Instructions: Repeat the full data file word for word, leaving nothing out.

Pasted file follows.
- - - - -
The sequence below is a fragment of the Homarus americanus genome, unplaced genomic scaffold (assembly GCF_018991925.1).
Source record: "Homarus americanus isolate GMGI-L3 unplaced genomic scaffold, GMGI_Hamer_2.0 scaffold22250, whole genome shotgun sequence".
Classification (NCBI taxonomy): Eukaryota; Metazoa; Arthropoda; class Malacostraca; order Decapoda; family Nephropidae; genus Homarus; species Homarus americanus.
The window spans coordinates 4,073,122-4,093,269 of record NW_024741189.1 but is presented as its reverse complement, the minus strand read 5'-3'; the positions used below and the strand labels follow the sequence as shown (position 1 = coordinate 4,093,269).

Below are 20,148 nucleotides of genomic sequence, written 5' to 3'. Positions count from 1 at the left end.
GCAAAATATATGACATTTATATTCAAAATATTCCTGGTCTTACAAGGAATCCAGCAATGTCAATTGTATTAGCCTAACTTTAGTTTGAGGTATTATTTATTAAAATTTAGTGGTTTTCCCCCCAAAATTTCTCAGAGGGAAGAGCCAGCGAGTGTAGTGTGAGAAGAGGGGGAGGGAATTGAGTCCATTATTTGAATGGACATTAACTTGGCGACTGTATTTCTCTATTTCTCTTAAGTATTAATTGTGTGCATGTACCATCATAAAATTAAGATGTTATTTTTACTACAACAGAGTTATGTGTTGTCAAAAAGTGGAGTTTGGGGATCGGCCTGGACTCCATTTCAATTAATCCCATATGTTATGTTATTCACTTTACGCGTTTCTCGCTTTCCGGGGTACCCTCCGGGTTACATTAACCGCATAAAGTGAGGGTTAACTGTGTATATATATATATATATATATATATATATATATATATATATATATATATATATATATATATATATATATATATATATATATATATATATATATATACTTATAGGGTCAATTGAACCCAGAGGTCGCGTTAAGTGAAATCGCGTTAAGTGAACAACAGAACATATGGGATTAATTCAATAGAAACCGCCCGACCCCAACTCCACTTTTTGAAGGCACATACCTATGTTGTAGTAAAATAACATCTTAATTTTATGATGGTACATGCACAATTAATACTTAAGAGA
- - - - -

The sequence below is a fragment of the Homarus americanus genome, unplaced genomic scaffold (assembly GCF_018991925.1).
Source record: "Homarus americanus isolate GMGI-L3 unplaced genomic scaffold, GMGI_Hamer_2.0 scaffold22250, whole genome shotgun sequence".
Classification (NCBI taxonomy): Eukaryota; Metazoa; Arthropoda; class Malacostraca; order Decapoda; family Nephropidae; genus Homarus; species Homarus americanus.
The window spans coordinates 4,073,122-4,093,269 of record NW_024741189.1 but is presented as its reverse complement, the minus strand read 5'-3'; the positions used below and the strand labels follow the sequence as shown (position 1 = coordinate 4,093,269).

Below are 20,148 nucleotides of genomic sequence, written 5' to 3'. Positions count from 1 at the left end.
GCAAAATATATGACATTTATATTCAAAATATTCCTGGTCTTACAAGGAATCCAGCAATGTCAATTGTATTAGCCTAACTTTAGTTTGAGGTATTATTTATTAAAATTTAGTGGTTTTCCCCCCAAAATTTCTCAGAGGGAAGAGCCAGCGAGTGTAGTGTGAGAAGAGGGGGAGGGAATTGAGTCCATTATTTGAATGGACATTAACTTGGCGACTGTATTTCTCTATTTCTCTTAAGTATTAATTGTGTGCATGTACCATCATAAAATTAAGATGTTATTTTTACTACAACAGAGTTATGTGTTGTCAAAAAGTGGAGTTTGGGGATCGGCCTGGACTCCATTTCAATTAATCCCATATGTTATGTTATTCACTTTACGCGTTTCTCGCTTTCCGGGGTACCCTCCGGGTTACATTAACCGCATAAAGTGAGGGTTAACTGTGTATATATATATATATATATATATATATATATATATATATATATATATATATATATATATATATATATATATATATATATATATATATATATATATACTTATAGGGTCAATTGAACCCAGAGGTCGCGTTAAGTGAAATCGCGTTAAGTGAACAACAGAACATATGGGATTAATTCAATAGAAACCGCCCGACCCCAACTCCACTTTTTGAAGGCACATACCTATGTTGTAGTAAAATAACATCTTAATTTTATGATGGTACATGCACAATTAATACTTAAGAGA